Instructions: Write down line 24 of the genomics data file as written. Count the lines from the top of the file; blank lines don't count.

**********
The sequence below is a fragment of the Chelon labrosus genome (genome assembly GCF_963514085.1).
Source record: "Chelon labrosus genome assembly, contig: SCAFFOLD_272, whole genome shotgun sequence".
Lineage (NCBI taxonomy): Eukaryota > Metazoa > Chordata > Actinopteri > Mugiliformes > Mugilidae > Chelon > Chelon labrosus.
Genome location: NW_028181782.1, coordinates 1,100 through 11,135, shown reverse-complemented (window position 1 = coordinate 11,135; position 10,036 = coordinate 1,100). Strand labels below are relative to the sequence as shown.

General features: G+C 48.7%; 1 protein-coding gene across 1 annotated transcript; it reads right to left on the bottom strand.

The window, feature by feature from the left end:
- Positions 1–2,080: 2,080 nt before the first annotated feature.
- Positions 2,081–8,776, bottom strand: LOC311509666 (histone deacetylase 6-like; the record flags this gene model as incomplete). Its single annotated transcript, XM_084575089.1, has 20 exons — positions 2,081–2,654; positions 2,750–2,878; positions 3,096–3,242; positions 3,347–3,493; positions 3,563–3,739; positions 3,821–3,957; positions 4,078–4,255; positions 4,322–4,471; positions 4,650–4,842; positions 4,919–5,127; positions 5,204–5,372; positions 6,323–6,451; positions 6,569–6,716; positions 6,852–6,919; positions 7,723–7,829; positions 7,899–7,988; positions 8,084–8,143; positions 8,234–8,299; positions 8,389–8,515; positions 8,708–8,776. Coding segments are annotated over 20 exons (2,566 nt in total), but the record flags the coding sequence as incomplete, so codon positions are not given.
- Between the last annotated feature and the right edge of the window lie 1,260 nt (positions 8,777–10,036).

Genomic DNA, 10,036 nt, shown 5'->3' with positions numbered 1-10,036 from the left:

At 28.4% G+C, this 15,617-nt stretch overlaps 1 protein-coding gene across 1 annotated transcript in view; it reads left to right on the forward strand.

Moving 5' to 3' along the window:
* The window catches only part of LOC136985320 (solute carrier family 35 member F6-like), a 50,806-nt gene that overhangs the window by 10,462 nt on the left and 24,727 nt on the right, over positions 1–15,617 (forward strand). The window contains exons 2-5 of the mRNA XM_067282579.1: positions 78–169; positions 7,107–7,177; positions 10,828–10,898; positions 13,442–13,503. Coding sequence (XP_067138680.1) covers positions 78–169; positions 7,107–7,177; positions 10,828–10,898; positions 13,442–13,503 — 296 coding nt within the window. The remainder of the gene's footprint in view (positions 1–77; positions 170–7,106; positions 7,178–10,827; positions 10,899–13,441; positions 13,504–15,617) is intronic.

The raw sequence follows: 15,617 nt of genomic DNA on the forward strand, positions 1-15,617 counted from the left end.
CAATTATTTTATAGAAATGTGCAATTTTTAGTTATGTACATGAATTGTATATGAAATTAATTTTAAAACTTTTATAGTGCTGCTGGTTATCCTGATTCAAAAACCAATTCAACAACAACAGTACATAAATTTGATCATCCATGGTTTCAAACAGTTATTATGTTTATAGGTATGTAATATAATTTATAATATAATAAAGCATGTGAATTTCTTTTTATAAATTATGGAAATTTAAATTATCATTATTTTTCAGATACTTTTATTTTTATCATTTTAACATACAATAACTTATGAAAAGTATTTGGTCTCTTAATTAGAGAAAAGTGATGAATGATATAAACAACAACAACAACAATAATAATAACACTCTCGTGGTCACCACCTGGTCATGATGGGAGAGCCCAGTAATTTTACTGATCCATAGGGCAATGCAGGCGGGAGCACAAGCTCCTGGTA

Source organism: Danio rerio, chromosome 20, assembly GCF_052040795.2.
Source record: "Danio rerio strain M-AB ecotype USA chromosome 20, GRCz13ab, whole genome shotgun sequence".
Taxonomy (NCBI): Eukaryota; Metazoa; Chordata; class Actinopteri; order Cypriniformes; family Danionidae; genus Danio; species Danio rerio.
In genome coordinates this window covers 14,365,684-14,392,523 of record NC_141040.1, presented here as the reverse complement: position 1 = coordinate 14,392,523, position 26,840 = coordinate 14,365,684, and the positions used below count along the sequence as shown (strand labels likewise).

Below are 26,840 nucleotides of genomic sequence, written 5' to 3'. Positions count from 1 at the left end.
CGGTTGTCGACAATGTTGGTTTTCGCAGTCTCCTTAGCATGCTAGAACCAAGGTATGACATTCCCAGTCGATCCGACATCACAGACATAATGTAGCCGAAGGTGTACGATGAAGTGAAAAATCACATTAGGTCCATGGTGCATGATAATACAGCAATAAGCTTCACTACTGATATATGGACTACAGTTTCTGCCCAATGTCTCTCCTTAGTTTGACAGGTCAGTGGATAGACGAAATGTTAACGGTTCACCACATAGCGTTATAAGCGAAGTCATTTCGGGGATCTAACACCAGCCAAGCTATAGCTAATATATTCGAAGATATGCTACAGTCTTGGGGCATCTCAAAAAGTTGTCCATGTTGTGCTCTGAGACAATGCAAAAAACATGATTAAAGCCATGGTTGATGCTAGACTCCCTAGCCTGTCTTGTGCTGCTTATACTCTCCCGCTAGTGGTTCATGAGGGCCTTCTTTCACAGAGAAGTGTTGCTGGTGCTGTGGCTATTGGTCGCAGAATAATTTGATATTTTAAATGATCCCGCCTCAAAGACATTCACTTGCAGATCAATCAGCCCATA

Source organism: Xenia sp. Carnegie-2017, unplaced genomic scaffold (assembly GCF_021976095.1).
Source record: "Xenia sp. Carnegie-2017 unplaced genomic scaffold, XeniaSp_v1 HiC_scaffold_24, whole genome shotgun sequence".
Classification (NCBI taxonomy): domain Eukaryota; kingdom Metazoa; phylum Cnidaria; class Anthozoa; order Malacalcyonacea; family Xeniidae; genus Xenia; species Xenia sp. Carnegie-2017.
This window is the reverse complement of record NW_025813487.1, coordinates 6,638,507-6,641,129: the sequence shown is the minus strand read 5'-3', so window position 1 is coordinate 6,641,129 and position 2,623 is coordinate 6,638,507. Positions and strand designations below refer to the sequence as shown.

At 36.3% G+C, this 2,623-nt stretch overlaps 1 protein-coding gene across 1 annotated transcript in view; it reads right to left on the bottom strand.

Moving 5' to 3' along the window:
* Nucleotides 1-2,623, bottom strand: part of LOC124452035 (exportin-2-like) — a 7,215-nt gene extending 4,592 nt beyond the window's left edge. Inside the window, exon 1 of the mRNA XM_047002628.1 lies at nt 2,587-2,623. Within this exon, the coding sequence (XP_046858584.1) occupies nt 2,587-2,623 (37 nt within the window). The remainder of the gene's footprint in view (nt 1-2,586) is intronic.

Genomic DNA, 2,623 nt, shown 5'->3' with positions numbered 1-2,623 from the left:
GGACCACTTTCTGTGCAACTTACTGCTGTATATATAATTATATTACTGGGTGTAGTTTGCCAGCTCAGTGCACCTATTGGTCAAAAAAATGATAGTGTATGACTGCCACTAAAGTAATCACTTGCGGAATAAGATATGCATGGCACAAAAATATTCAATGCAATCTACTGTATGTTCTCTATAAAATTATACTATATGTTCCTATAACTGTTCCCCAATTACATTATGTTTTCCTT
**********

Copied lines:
Classification (NCBI taxonomy): domain Eukaryota; kingdom Metazoa; phylum Cnidaria; class Anthozoa; order Malacalcyonacea; family Xeniidae; genus Xenia; species Xenia sp. Carnegie-2017.